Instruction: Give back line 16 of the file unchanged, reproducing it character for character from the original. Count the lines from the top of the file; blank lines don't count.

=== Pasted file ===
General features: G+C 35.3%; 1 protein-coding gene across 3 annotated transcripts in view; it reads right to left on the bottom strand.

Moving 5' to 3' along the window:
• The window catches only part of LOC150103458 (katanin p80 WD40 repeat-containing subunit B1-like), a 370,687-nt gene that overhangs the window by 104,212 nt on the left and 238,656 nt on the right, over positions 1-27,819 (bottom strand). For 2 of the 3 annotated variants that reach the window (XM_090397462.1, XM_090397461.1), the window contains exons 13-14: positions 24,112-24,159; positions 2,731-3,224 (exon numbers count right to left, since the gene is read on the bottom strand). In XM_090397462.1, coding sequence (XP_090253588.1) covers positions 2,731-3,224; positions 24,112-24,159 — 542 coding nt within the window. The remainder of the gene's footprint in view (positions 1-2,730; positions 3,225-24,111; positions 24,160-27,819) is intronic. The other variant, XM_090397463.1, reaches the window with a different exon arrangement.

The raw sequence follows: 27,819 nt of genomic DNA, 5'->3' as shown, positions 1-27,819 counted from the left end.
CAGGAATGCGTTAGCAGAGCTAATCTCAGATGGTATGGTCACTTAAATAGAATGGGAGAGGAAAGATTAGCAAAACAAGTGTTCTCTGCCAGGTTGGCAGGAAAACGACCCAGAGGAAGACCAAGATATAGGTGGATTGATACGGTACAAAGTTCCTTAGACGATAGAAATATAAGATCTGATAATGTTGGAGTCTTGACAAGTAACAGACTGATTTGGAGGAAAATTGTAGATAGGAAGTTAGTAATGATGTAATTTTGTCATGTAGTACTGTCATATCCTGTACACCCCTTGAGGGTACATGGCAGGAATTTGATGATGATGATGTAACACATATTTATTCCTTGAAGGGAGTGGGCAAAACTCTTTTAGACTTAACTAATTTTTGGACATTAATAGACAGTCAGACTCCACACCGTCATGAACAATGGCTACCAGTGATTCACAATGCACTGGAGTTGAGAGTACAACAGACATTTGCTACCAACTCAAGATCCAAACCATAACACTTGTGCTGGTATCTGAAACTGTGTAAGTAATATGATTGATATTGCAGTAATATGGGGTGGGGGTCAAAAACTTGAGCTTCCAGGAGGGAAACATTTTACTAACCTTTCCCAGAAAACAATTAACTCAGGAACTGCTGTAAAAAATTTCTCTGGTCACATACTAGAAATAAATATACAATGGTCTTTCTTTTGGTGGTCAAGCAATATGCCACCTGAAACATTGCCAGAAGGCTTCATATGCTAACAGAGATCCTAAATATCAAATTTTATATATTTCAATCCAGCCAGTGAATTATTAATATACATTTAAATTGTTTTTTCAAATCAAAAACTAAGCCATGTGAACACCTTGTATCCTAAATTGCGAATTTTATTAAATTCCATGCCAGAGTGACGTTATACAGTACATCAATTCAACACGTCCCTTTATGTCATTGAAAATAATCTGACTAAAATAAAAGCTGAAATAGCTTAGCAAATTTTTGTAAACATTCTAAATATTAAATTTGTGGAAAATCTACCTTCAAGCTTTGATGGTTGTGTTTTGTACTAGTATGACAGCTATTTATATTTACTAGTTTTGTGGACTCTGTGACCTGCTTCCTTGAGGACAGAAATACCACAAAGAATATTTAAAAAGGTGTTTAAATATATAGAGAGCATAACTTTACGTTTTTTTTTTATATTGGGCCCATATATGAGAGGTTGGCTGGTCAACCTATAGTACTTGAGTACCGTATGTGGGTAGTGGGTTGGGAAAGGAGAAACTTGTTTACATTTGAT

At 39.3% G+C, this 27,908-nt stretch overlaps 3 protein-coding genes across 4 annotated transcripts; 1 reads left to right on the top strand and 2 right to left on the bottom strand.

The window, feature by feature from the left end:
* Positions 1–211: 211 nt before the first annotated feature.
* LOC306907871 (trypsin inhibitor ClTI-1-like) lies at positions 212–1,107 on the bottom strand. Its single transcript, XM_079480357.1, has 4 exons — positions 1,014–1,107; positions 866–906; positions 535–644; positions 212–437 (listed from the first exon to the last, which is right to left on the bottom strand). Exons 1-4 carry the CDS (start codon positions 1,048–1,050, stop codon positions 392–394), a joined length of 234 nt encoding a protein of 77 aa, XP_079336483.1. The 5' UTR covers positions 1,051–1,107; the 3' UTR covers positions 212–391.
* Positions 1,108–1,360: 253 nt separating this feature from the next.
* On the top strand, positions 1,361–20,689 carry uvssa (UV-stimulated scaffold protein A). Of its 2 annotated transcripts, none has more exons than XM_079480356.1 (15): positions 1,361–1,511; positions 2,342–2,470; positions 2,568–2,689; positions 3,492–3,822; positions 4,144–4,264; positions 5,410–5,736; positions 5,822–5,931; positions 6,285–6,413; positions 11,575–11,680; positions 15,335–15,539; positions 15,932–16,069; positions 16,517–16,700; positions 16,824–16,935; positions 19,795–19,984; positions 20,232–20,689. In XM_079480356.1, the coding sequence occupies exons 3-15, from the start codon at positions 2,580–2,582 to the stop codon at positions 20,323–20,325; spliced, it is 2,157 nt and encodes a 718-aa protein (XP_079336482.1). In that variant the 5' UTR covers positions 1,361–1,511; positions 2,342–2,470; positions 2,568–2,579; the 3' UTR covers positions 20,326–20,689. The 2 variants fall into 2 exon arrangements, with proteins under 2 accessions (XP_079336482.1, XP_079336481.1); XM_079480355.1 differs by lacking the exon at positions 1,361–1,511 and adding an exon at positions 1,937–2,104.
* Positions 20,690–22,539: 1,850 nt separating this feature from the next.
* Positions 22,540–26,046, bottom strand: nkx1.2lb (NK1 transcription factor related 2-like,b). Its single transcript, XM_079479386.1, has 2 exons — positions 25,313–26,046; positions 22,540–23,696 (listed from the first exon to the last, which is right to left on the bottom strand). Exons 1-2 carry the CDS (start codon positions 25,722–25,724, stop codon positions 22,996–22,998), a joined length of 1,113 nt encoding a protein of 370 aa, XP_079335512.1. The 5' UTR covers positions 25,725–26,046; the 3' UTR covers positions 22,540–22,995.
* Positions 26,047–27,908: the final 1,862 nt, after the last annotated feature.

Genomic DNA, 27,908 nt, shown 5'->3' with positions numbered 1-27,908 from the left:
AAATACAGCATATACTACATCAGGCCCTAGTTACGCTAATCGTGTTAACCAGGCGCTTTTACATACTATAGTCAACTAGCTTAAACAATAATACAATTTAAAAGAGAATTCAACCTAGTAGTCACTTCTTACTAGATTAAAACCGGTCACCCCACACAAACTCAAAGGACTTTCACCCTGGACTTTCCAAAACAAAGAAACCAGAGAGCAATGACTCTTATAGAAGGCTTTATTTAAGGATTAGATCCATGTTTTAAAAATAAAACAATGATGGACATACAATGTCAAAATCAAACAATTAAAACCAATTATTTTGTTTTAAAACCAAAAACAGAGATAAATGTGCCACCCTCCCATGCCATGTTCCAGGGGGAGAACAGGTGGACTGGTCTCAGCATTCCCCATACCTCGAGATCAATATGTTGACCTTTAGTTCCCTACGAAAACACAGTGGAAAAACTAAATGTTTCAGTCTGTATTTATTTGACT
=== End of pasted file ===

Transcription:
AAATACAGCATATACTACATCAGGCCCTAGTTACGCTAATCGTGTTAACCAGGCGCTTTTACATACTATAGTCAACTAGCTTAAACAATAATACAATTTAAAAGAGAATTCAACCTAGTAGTCACTTCTTACTAGATTAAAACCGGTCACCCCACACAAACTCAAAGGACTTTCACCCTGGACTTTCCAAAACAAAGAAACCAGAGAGCAATGACTCTTATAGAAGGCTTTATTTAAGGATTAGATCCATGTTTTAAAAATAAAACAATGATGGACATACAATGTCAAAATCAAACAATTAAAACCAATTATTTTGTTTTAAAACCAAAAACAGAGATAAATGTGCCACCCTCCCATGCCATGTTCCAGGGGGAGAACAGGTGGACTGGTCTCAGCATTCCCCATACCTCGAGATCAATATGTTGACCTTTAGTTCCCTACGAAAACACAGTGGAAAAACTAAATGTTTCAGTCTGTATTTATTTGACT